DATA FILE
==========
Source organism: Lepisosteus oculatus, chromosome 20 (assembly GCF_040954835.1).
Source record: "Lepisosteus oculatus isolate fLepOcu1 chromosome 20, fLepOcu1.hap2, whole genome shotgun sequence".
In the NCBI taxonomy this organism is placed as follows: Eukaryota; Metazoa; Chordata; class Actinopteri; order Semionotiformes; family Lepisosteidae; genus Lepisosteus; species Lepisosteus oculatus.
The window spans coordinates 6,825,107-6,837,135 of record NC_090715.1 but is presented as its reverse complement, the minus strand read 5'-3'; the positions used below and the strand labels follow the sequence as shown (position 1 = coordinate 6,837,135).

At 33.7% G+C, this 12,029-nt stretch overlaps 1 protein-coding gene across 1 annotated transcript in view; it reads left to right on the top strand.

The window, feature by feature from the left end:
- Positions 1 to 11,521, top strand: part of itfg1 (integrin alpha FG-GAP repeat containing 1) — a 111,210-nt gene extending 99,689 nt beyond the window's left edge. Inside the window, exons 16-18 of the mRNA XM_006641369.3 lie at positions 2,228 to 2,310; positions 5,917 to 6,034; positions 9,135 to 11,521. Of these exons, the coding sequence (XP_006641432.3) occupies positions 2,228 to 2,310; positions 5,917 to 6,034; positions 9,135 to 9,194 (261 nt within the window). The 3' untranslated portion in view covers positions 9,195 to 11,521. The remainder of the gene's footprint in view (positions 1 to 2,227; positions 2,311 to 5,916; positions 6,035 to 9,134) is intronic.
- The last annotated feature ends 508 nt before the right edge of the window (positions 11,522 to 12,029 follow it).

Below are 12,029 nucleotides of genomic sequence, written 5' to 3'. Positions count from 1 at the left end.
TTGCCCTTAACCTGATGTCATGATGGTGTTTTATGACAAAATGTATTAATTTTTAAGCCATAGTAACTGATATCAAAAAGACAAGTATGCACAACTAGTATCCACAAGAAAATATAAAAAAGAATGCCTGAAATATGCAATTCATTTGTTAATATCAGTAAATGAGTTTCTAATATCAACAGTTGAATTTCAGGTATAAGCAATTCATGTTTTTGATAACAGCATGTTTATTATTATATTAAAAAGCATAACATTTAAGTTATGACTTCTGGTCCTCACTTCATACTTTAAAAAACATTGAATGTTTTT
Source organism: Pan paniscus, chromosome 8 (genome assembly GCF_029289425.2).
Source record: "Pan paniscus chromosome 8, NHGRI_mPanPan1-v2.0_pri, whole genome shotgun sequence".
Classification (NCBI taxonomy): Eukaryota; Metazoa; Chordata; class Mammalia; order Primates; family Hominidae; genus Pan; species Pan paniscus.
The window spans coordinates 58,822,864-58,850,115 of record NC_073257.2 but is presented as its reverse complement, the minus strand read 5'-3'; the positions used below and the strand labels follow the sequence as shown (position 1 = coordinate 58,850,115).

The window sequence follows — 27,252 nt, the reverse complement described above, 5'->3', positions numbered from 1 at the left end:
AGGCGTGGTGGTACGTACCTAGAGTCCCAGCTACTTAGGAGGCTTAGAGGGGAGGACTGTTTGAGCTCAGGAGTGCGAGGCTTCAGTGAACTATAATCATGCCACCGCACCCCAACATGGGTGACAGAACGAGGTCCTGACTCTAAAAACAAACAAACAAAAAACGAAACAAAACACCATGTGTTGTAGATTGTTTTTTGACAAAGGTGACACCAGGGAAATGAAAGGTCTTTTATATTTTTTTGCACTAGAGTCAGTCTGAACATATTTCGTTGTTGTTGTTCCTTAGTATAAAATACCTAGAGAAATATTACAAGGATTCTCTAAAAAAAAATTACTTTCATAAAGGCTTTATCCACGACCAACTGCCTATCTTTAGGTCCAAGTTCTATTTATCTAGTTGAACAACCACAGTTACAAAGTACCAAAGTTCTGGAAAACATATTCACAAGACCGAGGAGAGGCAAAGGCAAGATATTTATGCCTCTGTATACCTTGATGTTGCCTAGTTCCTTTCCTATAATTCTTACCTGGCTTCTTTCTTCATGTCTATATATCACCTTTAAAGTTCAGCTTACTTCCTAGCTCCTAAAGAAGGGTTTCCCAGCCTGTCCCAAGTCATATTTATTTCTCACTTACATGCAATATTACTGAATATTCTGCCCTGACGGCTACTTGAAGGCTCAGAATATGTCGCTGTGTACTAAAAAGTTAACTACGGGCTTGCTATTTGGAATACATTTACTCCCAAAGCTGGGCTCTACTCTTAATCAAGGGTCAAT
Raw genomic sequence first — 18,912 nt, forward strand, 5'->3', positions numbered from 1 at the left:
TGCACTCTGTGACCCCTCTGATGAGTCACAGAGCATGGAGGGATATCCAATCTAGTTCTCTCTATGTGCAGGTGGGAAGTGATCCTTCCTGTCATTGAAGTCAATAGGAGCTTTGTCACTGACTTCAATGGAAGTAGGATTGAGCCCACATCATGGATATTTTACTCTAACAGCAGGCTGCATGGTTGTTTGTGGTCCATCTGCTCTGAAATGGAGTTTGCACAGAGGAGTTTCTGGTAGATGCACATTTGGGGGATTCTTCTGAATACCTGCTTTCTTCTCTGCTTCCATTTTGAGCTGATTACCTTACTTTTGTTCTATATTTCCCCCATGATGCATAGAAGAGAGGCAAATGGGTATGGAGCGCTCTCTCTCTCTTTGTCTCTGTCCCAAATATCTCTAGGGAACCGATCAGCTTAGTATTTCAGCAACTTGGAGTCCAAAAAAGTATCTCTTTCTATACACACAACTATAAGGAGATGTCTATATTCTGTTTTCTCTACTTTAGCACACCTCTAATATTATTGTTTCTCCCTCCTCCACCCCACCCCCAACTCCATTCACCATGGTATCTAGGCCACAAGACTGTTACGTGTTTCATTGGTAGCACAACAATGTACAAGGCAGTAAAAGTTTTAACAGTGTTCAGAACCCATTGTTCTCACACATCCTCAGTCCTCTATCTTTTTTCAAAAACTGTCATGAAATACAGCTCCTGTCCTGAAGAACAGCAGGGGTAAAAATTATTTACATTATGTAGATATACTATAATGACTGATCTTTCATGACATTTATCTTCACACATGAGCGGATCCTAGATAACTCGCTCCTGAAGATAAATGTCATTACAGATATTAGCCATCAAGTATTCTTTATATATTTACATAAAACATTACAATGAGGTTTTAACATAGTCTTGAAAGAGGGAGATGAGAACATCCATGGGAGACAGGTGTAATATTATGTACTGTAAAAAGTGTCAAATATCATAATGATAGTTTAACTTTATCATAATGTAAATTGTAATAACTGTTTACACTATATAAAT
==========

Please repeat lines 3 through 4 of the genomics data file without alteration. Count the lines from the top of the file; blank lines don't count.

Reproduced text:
In the NCBI taxonomy this organism is placed as follows: Eukaryota; Metazoa; Chordata; class Actinopteri; order Semionotiformes; family Lepisosteidae; genus Lepisosteus; species Lepisosteus oculatus.
The window spans coordinates 6,825,107-6,837,135 of record NC_090715.1 but is presented as its reverse complement, the minus strand read 5'-3'; the positions used below and the strand labels follow the sequence as shown (position 1 = coordinate 6,837,135).